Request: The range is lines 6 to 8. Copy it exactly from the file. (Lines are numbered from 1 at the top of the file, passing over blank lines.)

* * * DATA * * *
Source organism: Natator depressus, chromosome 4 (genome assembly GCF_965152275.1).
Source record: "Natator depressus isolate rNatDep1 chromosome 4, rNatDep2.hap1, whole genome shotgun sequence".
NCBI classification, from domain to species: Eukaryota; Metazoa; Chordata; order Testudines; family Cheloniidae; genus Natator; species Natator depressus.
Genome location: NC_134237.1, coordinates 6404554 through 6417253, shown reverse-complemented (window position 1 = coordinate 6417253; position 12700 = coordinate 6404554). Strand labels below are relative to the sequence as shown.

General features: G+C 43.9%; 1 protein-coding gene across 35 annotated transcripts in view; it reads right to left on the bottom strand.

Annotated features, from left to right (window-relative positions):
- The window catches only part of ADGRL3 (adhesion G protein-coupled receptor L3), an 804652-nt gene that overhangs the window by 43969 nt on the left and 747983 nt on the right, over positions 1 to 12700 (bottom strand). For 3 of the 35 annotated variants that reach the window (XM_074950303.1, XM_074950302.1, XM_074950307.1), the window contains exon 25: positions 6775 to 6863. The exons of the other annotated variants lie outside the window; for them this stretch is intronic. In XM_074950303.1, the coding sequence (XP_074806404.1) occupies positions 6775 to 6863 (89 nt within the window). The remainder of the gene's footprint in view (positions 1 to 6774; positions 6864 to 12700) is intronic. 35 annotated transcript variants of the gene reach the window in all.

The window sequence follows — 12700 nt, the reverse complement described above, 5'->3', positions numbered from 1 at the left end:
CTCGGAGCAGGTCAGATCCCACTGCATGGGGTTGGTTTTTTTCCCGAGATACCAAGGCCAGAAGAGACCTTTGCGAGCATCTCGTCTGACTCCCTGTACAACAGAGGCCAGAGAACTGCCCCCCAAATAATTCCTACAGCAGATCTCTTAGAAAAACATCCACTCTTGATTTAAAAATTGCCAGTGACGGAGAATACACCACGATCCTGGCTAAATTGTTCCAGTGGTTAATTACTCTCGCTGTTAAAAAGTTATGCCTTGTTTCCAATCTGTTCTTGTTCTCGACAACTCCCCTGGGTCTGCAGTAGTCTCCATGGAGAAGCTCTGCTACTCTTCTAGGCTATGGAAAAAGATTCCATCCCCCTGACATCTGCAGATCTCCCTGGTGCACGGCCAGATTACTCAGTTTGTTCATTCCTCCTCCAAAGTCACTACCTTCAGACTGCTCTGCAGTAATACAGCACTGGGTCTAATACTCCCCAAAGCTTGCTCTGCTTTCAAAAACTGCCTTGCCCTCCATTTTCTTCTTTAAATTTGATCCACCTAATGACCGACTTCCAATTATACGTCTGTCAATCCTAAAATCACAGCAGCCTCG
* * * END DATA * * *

Annotated features, from left to right (window-relative positions):
- The window catches only part of ADGRL3 (adhesion G protein-coupled receptor L3), an 804652-nt gene that overhangs the window by 43969 nt on the left and 747983 nt on the right, over positions 1 to 12700 (bottom strand). For 3 of the 35 annotated variants that reach the window (XM_074950303.1, XM_074950302.1, XM_074950307.1), the window contains exon 25: positions 6775 to 6863. The exons of the other annotated variants lie outside the window; for them this stretch is intronic. In XM_074950303.1, the coding sequence (XP_074806404.1) occupies positions 6775 to 6863 (89 nt within the window). The remainder of the gene's footprint in view (positions 1 to 6774; positions 6864 to 12700) is intronic. 35 annotated transcript variants of the gene reach the window in all.

The window sequence follows — 12700 nt, the reverse complement described above, 5'->3', positions numbered from 1 at the left end: